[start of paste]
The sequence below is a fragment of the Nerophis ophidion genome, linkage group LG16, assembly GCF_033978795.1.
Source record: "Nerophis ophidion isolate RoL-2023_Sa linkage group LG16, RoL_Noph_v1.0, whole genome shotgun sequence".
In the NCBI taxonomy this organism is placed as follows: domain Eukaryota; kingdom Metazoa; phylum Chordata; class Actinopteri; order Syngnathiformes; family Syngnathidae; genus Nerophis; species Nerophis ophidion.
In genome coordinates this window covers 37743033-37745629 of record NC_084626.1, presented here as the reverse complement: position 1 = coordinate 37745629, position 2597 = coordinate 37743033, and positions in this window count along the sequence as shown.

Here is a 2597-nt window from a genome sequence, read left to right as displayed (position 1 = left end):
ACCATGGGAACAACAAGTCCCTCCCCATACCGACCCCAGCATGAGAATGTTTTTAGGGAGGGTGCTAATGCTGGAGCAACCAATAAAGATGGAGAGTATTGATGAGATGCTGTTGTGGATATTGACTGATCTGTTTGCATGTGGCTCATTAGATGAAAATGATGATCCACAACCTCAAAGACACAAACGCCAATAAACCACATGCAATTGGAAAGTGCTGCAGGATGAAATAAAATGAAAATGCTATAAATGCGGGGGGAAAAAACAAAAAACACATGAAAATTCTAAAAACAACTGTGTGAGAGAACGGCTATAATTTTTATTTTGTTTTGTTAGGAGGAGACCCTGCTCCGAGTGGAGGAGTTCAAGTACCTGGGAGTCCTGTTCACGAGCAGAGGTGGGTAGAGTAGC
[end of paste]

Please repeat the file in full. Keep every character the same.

The sequence below is a fragment of the Nerophis ophidion genome, linkage group LG16, assembly GCF_033978795.1.
Source record: "Nerophis ophidion isolate RoL-2023_Sa linkage group LG16, RoL_Noph_v1.0, whole genome shotgun sequence".
In the NCBI taxonomy this organism is placed as follows: domain Eukaryota; kingdom Metazoa; phylum Chordata; class Actinopteri; order Syngnathiformes; family Syngnathidae; genus Nerophis; species Nerophis ophidion.
In genome coordinates this window covers 37743033-37745629 of record NC_084626.1, presented here as the reverse complement: position 1 = coordinate 37745629, position 2597 = coordinate 37743033, and positions in this window count along the sequence as shown.

Here is a 2597-nt window from a genome sequence, read left to right as displayed (position 1 = left end):
ACCATGGGAACAACAAGTCCCTCCCCATACCGACCCCAGCATGAGAATGTTTTTAGGGAGGGTGCTAATGCTGGAGCAACCAATAAAGATGGAGAGTATTGATGAGATGCTGTTGTGGATATTGACTGATCTGTTTGCATGTGGCTCATTAGATGAAAATGATGATCCACAACCTCAAAGACACAAACGCCAATAAACCACATGCAATTGGAAAGTGCTGCAGGATGAAATAAAATGAAAATGCTATAAATGCGGGGGGAAAAAACAAAAAACACATGAAAATTCTAAAAACAACTGTGTGAGAGAACGGCTATAATTTTTATTTTGTTTTGTTAGGAGGAGACCCTGCTCCGAGTGGAGGAGTTCAAGTACCTGGGAGTCCTGTTCACGAGCAGAGGTGGGTAGAGTAGC